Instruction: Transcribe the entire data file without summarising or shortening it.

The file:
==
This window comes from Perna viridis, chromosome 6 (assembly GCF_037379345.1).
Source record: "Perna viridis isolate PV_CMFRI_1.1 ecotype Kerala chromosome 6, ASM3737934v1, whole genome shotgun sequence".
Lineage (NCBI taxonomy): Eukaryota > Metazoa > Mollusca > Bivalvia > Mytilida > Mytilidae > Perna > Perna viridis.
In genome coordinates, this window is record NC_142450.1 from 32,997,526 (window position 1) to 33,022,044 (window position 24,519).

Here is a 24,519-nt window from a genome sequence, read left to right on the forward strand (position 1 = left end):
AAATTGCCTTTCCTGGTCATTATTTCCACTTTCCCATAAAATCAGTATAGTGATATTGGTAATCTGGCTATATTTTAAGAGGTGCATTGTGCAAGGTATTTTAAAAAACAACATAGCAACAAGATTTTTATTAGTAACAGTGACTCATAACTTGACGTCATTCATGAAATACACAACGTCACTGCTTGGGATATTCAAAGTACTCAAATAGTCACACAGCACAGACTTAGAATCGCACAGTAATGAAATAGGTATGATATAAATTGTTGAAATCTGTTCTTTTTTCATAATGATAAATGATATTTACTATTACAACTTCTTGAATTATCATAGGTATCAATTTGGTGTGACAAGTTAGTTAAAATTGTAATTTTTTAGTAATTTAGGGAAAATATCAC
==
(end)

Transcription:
This window comes from Perna viridis, chromosome 6 (assembly GCF_037379345.1).
Source record: "Perna viridis isolate PV_CMFRI_1.1 ecotype Kerala chromosome 6, ASM3737934v1, whole genome shotgun sequence".
Lineage (NCBI taxonomy): Eukaryota > Metazoa > Mollusca > Bivalvia > Mytilida > Mytilidae > Perna > Perna viridis.
In genome coordinates, this window is record NC_142450.1 from 32,997,526 (window position 1) to 33,022,044 (window position 24,519).

Here is a 24,519-nt window from a genome sequence, read left to right on the forward strand (position 1 = left end):
AAATTGCCTTTCCTGGTCATTATTTCCACTTTCCCATAAAATCAGTATAGTGATATTGGTAATCTGGCTATATTTTAAGAGGTGCATTGTGCAAGGTATTTTAAAAAACAACATAGCAACAAGATTTTTATTAGTAACAGTGACTCATAACTTGACGTCATTCATGAAATACACAACGTCACTGCTTGGGATATTCAAAGTACTCAAATAGTCACACAGCACAGACTTAGAATCGCACAGTAATGAAATAGGTATGATATAAATTGTTGAAATCTGTTCTTTTTTCATAATGATAAATGATATTTACTATTACAACTTCTTGAATTATCATAGGTATCAATTTGGTGTGACAAGTTAGTTAAAATTGTAATTTTTTAGTAATTTAGGGAAAATATCAC